physics as the activist Science of the Century and it stands
poised to assume godlike powers of creation, calling forth
artificial forms of life rather than undiscovered elements and
sub-atomic particles. The initial steps toward this new Genesis
have been widely touted in the press. It wasn't so long ago that
Scottish scientists stunned the world with Dolly, the fatherless
sheep cloned directly from her mother's cells: these techniques
have now been applied, unsuccessfully, to human cells. ANDi, a
photogenic rhesus monkey, recently was born carrying the gene of a
luminescent jellyfish. Pigs now carry a gene for bovine growth
hormone and show significant improvement in weight gain, feed
efficiency, and reduced fat. Most soybean plants grown in the
United States have been genetically engineered to survive the
application of powerful herbicides. Corn plants now contain a
bacterial gene that produces an insecticidal protein rendering
them poisonous to earworms.
scientists and scientific entrepreneurs (two labels that are
increasingly interchangeable) assure us that these feats of
technological prowess, though marvelous and complex, are
nonetheless safe and reliable. We are told that everything is
under control. Conveniently ignored, forgotten, or in some
instances simply suppressed are the caveats, the fine print, the
flaws and spontaneous abortions. Most clones exhibit developmental
failure before or soon after birth, and even apparently normal
clones often suffer from kidney or brain malformations. ANDi,
perversely, has failed to glow like a jellyfish. Genetically
modified pigs have a high incidence of gastric ulcers, arthritis,
cardiomegaly (enlarged heart), dermatitis, and renal disease.
Despite the biotechnology industry's assurances that genetically
engineered soybeans have been altered only by the presence of the
alien gene, as a matter of fact the plant's own genetic system has
been unwittingly altered as well, with potentially dangerous
consequences. The list of malfunctions gets little notice;
biotechnology companies are not in the habit of publicizing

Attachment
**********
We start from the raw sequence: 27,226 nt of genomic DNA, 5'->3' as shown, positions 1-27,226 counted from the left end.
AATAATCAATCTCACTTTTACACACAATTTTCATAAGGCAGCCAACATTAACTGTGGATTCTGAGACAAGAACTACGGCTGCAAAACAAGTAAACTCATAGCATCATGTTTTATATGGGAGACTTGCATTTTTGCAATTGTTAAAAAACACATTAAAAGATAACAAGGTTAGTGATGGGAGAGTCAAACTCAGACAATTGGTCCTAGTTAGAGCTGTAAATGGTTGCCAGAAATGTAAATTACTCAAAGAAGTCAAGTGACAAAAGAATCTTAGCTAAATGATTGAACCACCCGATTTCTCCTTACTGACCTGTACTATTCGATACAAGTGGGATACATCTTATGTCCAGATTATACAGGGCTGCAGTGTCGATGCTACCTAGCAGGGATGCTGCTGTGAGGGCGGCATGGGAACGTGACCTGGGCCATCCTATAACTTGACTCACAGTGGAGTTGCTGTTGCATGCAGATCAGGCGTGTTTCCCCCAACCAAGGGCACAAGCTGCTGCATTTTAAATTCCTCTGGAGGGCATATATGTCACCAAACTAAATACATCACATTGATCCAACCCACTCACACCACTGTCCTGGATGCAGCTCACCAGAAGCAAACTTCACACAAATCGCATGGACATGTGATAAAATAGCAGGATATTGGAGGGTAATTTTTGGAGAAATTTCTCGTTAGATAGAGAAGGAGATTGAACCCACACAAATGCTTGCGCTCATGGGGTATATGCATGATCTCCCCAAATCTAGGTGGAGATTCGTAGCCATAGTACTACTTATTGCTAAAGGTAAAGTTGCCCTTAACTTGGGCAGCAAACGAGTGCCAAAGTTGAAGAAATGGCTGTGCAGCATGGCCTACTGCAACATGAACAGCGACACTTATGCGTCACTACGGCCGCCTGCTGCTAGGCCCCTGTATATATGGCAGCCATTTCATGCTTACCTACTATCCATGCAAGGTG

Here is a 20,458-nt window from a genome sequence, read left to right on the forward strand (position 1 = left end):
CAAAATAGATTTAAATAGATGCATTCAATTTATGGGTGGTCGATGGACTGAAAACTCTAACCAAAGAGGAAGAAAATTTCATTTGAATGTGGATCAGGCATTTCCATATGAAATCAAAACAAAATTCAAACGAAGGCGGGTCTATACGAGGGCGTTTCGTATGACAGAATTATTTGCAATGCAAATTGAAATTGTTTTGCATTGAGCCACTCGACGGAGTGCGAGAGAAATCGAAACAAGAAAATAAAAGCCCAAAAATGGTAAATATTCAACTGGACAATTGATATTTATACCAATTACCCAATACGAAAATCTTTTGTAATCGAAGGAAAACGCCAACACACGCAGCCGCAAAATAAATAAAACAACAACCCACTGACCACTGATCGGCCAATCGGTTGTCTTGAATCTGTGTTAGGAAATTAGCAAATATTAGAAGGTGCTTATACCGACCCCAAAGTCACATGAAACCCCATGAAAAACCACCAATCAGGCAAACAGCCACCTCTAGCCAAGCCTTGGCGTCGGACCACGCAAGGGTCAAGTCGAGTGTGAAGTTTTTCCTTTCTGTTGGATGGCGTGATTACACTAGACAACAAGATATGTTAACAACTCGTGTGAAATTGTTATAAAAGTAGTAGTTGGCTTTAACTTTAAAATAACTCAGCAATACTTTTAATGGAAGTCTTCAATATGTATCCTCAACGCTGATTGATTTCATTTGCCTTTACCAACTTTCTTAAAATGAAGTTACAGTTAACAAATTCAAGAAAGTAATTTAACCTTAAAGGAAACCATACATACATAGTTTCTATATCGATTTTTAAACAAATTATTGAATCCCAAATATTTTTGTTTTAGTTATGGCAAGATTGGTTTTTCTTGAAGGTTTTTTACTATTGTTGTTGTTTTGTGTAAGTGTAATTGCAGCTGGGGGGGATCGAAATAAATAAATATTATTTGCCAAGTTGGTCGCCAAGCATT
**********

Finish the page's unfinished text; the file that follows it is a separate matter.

studies that question the efficacy of their miraculous products or
suggest the presence of a serpent in the biotech garden.
laws especially of Japan in the years of 1975 and 2002 ruled out
further research on gene therapy and genetic engineering. However
the process is being carried forward and these technologies are
related to treatment of AIDS and various types of Cancer. The new
patent laws however do not permit any further research. In India
however one hospital in Noida tried to use gene therapy but it was
not very successful. Efforts are continuing.
All said and done, I as an author would like to enquire about the
necessity of the whole concept of genes and genetic engineering
and gene therapy. It is definitely a revolutionary way to cure
incurable diseases. However, should we as human beings need to do
further research that raise various questions? Are we greedy to
gain immortal lives? Are we distorting nature or are we not? I
hope my readers will be able to solve this unsolvable question?
I have tried to put forward my humble effort in dealing with the
particular concept of Gene therapy and genetic engineering. If I
have committed any mistakes , I beg to be forgiven as it is only
an endeavour. I am indebted to the various authors from the
Internet from whom I have taken the various concepts and
references, a list of which is given below in the footnote. I am
also indebted to Sri Ashis Mallick, Teacher- in -Charge , and all
the Professors of Sarsuna Law College ( Professors Kana Mukherjee,
Anindita Adhikari, Sumana Roychowdhury, Atashi Roy Khaskhel,
Ishtiaque Ahmed , Surekha Somabalan and Rituparna Sengupta) for
helping and encouraging me in writing this article.
I am grateful to all for their special help in writing this
particular work. I am especially grateful to my guide Professor Atashi Roy Khaskhel for her very special help in this paper. I am
also profoundly grateful to the following list of websites in the
Internet. I am equally grateful to my College librarians as well
as my friends and seniors without whose help this article could
not be written at all.
1. Wikipedia, the free encyclopedia
2. Journal: Gene Therapy Newsletter 4 (1994), 4-5. Author: Darryl
R. J. Macer
5. The Times Of India, Kolkata dated Monday 23rd of April 2007.
6. The Telegraph, Kolkata dated Thursday 3rd May 2007.
7. Mothers for Natural Law.
8. American College term papers.
9. Magazines for reference.
11. Articles for reference.
12. Science Magazines.